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28 June 2010 2 Comments

1.3 million unemployed Americans are potentially losing their government aid due to the failure to pass an extension in Congress at the end of last week.  With Americans able to collect unemployment now for close to two years, the question we must wrestle with is: How Long Should People Be Able To Collect Unemployment Benefits? 1 year?  2 years? 5 years? Indefinitely?  With rising deficits and rising unemployment, this is surely a tough question to answer.  What do you think?


  • Jon said:

    It's my belief that with the economy the way it is and so many people unemployed with little chance of that changing in the immediate future that we have an obligation to provide for these people. We previously would have Works Projects (i.e., The New Deal) especially for manual labor and unskilled workers but since the government refuses to do anything of that scale I don't see where we have choice but provide unemployment. It's this or doubling or tripling the homeless & crime rates, not to mention the people that will wind up going without food or bare necessities. I don't want to live in a society that will let people starve in the streets.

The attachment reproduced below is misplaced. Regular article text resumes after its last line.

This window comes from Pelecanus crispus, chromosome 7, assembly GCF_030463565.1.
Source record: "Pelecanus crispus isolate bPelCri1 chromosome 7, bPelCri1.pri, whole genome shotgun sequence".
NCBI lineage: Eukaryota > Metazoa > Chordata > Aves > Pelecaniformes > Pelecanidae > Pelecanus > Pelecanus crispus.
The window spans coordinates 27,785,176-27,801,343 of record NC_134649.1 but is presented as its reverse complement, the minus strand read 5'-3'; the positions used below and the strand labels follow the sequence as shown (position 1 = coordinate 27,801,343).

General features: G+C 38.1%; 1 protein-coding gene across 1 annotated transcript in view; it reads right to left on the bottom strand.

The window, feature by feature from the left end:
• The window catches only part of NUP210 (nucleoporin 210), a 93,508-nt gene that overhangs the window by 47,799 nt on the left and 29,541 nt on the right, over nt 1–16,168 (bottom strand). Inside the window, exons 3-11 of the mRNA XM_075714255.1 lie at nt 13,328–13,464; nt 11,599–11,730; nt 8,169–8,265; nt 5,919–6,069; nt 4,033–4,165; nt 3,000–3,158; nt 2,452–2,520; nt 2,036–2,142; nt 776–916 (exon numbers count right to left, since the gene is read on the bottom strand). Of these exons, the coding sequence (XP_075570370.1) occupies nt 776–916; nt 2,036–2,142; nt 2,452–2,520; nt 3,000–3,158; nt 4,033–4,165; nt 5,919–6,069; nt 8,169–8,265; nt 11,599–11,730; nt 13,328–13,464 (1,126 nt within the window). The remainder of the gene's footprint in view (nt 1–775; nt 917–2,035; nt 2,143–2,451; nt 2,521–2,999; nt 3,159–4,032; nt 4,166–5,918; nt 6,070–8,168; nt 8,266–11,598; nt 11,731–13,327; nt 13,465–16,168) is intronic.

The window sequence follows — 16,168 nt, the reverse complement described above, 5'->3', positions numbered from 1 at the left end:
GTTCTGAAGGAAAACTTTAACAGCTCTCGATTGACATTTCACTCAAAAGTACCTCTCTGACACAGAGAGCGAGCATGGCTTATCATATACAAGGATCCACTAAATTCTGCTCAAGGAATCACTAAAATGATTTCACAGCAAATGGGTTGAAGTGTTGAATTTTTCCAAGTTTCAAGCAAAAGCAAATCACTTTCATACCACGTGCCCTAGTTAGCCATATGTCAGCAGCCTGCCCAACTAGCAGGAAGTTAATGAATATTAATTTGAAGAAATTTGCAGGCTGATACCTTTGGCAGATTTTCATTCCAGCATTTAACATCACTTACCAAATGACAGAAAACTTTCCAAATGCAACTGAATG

• wingtipwalker said:

    At least under The New Deal works projects there was some productive gain from the money. I personally feel that *most* people can find a job–it might not be the job they want. A lot of the people who are perpetually unemployed are waiting to replace the job they lost and are not willing to take a lower paying position and/or move.

    Before I get accused of being a heartless jerk out of touch with reality, I was laid off and received unemployment benefits for about 6 months in the fall of 2008. I ended up taking a considerable pay cut and changing industries, but knowing that I had limited savings and wanted to be off of unemployment welfare was a big motivator to search long and hard for a job. If unemployment benefits reach into perpetuity, it would be worth it to many to move to the coast and be "unemployed" for life.

    People have to realize that no job is safe, no career path is sure, and must live/spend/prepare for the certain uncertainties that will come. Our problem is the widespread reliance on the government to be there when something goes wrong. Having a job, two cars, and a house in the suburbs is not a constitutional right.